The loss of strength manifests itself when the arm moves. It is difficult for those affected to raise their arms to shoulder level. In addition, external rotation or spreading of the arm are difficult or not possible at all.
With a rotator cuff tear, severe pain in the shoulder often occurs in the acute accident, which can also drag into the environment. Movement in the shoulder is associated with uncomfortable pulling pain that sometimes makes it impossible to move. The patient holds the arm in a gentle position in front of the body in order not to strain. This causes sharp pain at night and when lying on the shoulder. Above all, raising the arm causes problems. If there is a rotator cuff tear due to occlusion, it may not be actively perceived with pain and is only noticeable due to the restricted movement.
With regard to the diagnosis of a rotator cuff rupture, different examination options are available.
A functional shoulder joint examination is usually started.
This examination includes, among other things, checking the force development of the rotator cuff by lifting the arm sideways (abduction) against resistance, by turning it outside (rotation) against resistance when the arm is hanging and the elbow flexed, and by turning the arm inside against resistance.
While the spreading reflects the functionality of the supraspinatus muscle, the functional test that checks the external rotation against resistance relates to the teres minor muscle and the infraspinatus muscle.
Checking the powerful internal rotation of the arm controls the functionality of the subscapularis muscle.
In addition to the functional shoulder joint examination, there are imaging methods, such as:
The x-ray image cannot directly detect a tear in the rotator cuff because tendons and muscles belong to the soft tissues of the body and these are radiolucent to x-rays, i.e. they are not imaged.
However, since the absence of the rotator cuff causes the upper arm head to rise under the shoulder roof, the observation of this phenomenon is an indirect indication of the presence of a severe rotator cuff rupture.
Smaller cracks do not cause this phenomenon. It is more important, however, that comorbidities (e.g. omarthrosis = arthrosis of the shoulder joint, tendinosis calcarea) can be uncovered by an X-ray and that it can provide information about the cause of the rotator cuff rupture.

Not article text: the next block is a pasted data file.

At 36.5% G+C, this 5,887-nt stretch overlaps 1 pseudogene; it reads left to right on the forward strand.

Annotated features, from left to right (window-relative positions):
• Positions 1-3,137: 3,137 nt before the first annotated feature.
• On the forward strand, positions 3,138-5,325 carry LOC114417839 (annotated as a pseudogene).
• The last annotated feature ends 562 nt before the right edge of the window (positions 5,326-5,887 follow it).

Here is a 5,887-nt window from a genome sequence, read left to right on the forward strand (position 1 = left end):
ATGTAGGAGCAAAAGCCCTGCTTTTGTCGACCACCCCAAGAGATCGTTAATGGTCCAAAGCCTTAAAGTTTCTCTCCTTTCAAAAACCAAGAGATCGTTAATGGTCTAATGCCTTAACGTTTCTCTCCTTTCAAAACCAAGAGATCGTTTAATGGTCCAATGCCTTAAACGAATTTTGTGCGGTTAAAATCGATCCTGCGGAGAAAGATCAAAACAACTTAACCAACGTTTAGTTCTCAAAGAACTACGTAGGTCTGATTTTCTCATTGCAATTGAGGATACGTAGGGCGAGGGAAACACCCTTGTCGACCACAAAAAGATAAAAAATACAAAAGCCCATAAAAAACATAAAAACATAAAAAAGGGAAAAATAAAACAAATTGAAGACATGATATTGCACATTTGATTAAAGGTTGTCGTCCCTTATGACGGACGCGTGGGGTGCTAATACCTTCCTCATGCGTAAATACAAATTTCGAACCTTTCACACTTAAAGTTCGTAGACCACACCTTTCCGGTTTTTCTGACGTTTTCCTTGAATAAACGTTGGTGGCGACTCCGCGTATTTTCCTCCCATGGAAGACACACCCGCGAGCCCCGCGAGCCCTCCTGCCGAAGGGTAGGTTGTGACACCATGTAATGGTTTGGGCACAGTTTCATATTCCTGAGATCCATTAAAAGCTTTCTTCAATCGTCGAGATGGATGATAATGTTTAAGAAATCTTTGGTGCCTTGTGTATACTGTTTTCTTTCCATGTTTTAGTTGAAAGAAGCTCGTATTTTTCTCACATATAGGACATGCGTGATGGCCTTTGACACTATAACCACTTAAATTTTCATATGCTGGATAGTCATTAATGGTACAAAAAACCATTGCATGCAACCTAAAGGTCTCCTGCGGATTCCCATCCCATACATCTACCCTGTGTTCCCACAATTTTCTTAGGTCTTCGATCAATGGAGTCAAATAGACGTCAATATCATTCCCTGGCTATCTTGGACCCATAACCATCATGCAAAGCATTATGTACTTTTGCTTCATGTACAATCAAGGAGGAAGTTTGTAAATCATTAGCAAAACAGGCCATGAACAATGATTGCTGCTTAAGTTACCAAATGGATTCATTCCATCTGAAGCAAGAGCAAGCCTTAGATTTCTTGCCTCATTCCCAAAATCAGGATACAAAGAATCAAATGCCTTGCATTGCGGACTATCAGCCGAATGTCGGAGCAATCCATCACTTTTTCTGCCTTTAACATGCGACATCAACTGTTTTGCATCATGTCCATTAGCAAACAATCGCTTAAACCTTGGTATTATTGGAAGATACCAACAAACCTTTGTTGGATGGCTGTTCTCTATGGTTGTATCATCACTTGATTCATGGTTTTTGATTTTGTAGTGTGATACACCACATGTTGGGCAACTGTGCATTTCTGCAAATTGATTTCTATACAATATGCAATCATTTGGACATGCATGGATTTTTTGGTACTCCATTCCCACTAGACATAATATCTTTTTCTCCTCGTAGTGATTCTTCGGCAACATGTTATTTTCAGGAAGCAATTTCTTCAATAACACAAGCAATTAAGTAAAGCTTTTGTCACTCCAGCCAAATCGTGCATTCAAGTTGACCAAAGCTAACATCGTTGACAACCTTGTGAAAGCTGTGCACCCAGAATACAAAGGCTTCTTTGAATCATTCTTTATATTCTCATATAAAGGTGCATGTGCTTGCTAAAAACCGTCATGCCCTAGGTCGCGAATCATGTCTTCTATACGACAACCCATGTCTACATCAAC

Here, for example, a bony spur under the shoulder roof should be mentioned (subacromial spur = impingement syndrome), which may have torn a hole in the rotator cuff.
The great advantage of sonography lies in its easy availability and applicability, as well as the possibility of dynamic shoulder examination by moving the arm during the examination. So you can examine the rotator cuff "at work". Even a small hole in the rotator cuff can be discovered by an experienced examiner.
Shoulder MRI is increasingly being used if a rotator cuff tear is suspected. Cracks in the rotator cuff can be reliably recognized. In addition, the tendon quality and retraction (retraction of the tendon after the tear) can be assessed well by the MRI, which can have immediate consequences on the therapy recommendation of the doctor.
A suspected diagnosis can be confirmed by a shoulder joint mirroring (arthroscopy). The extent of the rotator cuff lesion can also be assessed here (partial or total rupture) and, if necessary, therapy can also take place at the same time (rotator cuff seam = suture of the torn tendon).
Soft tissue structures, such as tendons and muscles, can be better visualized on MRI compared to CT and X-rays.
A rotator cuff tear can be seen on the MRI at the point where the continuous structure of the tendon ends abruptly ends. The radiologist can see edema (liquid) at the corresponding point and also along the other muscle, which is light or dark depending on the setting of the MRI.
The extent and position of the rotator cuff tear can be described in more detail on MRI and statements can already be made as to how surgery should be carried out - i.e. whether tendon plastic is used, for example. In addition, accompanying problems can also be recorded here, e.g. an impingement (shoulder tightness) or osteoarthritis.
Compared to other examinations, the MRI of the shoulder is significantly more expensive and also time-consuming.
In the event of a rotator cuff tear, the function of the affected muscle becomes painful or can only be carried out to a limited extent. The supraspinatus muscle is usually affected. This muscle is responsible for lifting (abduction) the shoulder. If this muscle breaks or tears, the shoulder can only be lifted in pain. Movements that are often difficult are overhead movements or putting on jackets. With complete and also fresh cracks, it may not be possible to lift the shoulder initially. If a rotator cuff tear persists, some patients complain that the entire shoulder becomes stiff over time.